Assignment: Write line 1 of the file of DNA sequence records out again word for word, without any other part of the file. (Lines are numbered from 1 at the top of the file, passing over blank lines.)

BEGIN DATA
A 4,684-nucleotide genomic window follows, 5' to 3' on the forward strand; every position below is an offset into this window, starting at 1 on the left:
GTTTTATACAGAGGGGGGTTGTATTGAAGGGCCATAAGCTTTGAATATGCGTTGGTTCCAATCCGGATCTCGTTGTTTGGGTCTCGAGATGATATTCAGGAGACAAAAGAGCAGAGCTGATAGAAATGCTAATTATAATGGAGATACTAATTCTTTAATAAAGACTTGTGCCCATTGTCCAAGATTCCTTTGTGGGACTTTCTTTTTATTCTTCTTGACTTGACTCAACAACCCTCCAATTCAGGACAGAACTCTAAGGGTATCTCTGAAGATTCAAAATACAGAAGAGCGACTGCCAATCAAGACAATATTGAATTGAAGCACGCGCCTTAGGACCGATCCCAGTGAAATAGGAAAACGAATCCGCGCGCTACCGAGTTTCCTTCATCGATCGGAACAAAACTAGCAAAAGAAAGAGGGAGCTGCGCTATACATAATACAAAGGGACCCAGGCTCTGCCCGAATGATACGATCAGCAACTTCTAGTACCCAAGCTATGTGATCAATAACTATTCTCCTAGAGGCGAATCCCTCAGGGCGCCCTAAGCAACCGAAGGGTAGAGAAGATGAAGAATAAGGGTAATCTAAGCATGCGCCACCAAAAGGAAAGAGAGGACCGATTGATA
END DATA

A 4,684-nucleotide genomic window follows, 5' to 3' on the forward strand; every position below is an offset into this window, starting at 1 on the left: